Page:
I ended up throwing out pictures and getting rid of the things that he gave me at one time or another (there weren't too many of those things... lol).

That was the material trigger issue. Then there were the mental and emotional triggers.

I avoided the mental triggers at first. Until I was mentally ready to face them and confront them. I eventually did. In my case I discovered that these trigger moments of memories ended up not involving him. They were just memories of myself and the kids.

Emotional triggers? In my case the bad outweighed the good. I had more painful emotional memories than pleasant ones. I accepted the pain and dealt with it. I cried over the betrayal and the abuse that I endured. I allowed myself time to mourn and then I moved on.

This is the Reader's Digest version. In truth it took a lot more than just doing these things. I attended Al Anon meetings and talked with my sponsor... a lot.

I surrendered. I figured that I had to do something or my life was going to be filled with misery.

Now when I come across the occasional trigger, I am able to roll my eyes and shake my head. I view these triggers like I would view something pathetic.

You will eventually get to this point when you work on your own recovery. You won't realize it at first but it will happen.
kmb2006 Re: Trigger management resources
Thanks for the advice. Solid, as usual, and I'm glad I'm not alone in this.

I'm early in my recovery from co-dependency, especially since I was born co-dependent (mom was a alkie). Studying the literature (inc. Co-Dependent No More and the Language of Letting Go), attending meetings and working the steps (but without a sponsor - the Al-Anon group I attend doesn't seem to have "regular" attendees - I need to find a bigger group), seeing a counselor - the whole shebang. It's a process. Lots to chug through.

Anyway, I basically ended up having a total co-dependent "relapse" today. Spent the entire day just stewing in my own juices - getting myself all worked up over nothing - NOTHING. I hate when I can't turn the thoughts off. Grr. I ended up giving myself a helluva mental beating.

I don't know why I felt like this on this particular day, but I'm thinking on it. Hubby went to hang out with his best friend (who happens to be an abstaining pothead) and another really old friend (another abstaining pothead/alcoholic) for the day, so thankfully he wasn't here to see/hear the worst of it, though the first thing I said when he came home was, "Did you smoke weed?" Of course, his response was a sarcastic, "Thanks for having so much faith in me... It's starting all over again. I don't want to be here." And for the first time, he took an off-schedule Klonopin. But I really do believe that he did NOT smoke pot and I'm darn sure that these two would not let him risk his sobriety - his best friend took him to rehab.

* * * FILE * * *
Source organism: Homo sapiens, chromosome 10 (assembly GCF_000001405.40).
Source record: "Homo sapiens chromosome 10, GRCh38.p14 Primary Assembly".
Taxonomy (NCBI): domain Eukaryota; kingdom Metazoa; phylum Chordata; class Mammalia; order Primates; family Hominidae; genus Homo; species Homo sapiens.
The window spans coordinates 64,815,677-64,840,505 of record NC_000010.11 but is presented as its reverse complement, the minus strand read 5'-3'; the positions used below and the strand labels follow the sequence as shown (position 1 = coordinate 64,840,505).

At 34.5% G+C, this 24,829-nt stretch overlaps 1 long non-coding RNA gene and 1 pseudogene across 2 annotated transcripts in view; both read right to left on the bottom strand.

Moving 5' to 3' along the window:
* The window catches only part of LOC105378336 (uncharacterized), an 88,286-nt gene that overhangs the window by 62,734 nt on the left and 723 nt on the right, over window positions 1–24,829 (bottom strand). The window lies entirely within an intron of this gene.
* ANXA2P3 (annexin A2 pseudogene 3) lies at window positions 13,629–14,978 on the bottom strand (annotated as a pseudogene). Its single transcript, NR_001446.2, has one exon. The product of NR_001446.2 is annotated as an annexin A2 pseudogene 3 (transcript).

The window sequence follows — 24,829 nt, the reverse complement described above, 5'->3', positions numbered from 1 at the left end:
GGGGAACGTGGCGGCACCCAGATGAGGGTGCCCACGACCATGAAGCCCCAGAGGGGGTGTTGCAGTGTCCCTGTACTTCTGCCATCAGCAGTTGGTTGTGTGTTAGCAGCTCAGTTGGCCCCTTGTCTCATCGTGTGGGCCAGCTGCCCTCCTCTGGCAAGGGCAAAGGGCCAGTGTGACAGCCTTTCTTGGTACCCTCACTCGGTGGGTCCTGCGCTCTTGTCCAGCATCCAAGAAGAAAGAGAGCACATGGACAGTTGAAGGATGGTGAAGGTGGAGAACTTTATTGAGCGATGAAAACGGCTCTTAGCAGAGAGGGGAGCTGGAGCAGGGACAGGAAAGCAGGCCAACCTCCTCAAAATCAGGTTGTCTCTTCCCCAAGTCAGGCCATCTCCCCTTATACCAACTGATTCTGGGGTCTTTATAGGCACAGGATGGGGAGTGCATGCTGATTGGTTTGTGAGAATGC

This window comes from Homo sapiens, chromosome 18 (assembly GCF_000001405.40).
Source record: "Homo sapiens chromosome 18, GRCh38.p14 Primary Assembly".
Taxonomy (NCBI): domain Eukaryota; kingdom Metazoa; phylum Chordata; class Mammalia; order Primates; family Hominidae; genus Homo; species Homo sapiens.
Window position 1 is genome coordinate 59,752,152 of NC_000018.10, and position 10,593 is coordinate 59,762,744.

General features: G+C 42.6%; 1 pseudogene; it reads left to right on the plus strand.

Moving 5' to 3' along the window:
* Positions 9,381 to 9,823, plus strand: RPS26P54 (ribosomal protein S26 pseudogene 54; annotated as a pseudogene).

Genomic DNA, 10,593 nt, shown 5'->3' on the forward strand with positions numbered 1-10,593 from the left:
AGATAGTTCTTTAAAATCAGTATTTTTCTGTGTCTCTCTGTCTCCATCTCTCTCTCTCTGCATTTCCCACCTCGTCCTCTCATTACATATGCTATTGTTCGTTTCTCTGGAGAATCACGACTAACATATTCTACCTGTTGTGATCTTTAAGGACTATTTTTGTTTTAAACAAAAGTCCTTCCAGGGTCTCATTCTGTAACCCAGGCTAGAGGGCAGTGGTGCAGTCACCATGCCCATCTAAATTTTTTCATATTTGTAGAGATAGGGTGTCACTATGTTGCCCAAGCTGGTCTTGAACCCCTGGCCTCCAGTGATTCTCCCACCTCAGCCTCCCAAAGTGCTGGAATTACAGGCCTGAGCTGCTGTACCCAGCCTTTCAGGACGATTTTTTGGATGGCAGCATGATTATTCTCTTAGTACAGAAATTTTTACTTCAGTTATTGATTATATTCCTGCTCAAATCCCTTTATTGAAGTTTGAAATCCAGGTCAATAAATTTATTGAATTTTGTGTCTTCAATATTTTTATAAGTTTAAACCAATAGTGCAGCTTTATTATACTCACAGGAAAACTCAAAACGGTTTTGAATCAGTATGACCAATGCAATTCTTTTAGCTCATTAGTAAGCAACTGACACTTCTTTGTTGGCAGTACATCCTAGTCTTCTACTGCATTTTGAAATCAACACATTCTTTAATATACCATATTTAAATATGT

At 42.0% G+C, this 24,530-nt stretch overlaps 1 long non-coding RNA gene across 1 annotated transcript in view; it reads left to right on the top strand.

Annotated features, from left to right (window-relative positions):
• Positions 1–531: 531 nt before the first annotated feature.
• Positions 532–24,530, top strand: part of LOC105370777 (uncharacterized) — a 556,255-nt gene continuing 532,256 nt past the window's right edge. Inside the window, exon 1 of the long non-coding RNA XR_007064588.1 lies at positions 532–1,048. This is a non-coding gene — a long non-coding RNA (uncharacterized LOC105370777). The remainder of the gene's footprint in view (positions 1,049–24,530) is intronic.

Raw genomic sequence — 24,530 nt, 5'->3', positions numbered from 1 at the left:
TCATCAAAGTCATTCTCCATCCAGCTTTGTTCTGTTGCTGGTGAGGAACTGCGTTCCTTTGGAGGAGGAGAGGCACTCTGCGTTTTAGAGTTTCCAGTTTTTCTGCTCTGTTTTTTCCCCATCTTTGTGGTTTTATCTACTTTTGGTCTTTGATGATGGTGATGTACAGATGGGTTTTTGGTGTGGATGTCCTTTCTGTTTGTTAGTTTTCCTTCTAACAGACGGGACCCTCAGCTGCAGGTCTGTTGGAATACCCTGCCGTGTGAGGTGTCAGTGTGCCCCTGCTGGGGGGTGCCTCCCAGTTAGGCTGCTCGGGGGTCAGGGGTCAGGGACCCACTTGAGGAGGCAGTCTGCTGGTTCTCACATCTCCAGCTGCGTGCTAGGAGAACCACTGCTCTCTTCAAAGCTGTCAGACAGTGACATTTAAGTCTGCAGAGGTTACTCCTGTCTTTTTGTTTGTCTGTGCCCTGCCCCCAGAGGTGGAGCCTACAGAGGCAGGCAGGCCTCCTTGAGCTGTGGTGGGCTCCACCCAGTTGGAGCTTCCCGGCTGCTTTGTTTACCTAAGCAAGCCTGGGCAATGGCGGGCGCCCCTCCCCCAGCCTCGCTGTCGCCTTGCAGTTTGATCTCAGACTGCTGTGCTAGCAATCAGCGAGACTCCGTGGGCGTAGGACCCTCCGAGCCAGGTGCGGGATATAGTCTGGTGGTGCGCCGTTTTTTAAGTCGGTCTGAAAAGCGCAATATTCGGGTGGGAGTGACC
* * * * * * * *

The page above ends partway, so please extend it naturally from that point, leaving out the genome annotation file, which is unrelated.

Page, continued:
I had, of course, spent the day convincing myself that I am the worst thing for him, that it's true that he really did use drugs to escape me just like he said, that his g/f offered so much more than I ever could even as a meth addict so what does that say about me, look at me - I'm a bowling ball with legs, and blah, blah, blah, blah, blah. And his response was enough to confirm my own thoughts about myself. Yep, I make him need to use.

But there was no conversation beyond the initial question and response.

Anyway, he and the kids are all sleeping, and I'm back to the drawing board. Sh*t happens and tomorrow is a new day.
Re: Trigger management resources
When we spend all our time looking into the past, we miss today.

I am sorry that you are having such a bad day. I hope it gets better.

love, Rachel

Thank you so much for saying something healing for me!

Past is just that, past-history-done. Today is my gift.

Thankfully, *things* don't get tainted since I let much baggage go with an older woman in EA today who had divorce issues (which until now I thought were gone but something did resurface. She set me straight.) I had to give it up to God.

I'm going to put a sticky note here and there:
Today is my gift! Let go and Let God.
RIP Re: Trigger management resources
I found these 2 books useful,
"Love is a choice"
Recovery From Co-dependant relation ships

Minirth Mieir clinic

Love and Addiction By Stanton Peele

See also:

Recovery and Treatment of Crystal Meth / Methamphetamine

Getting off meth; the shame, the hurt, guilt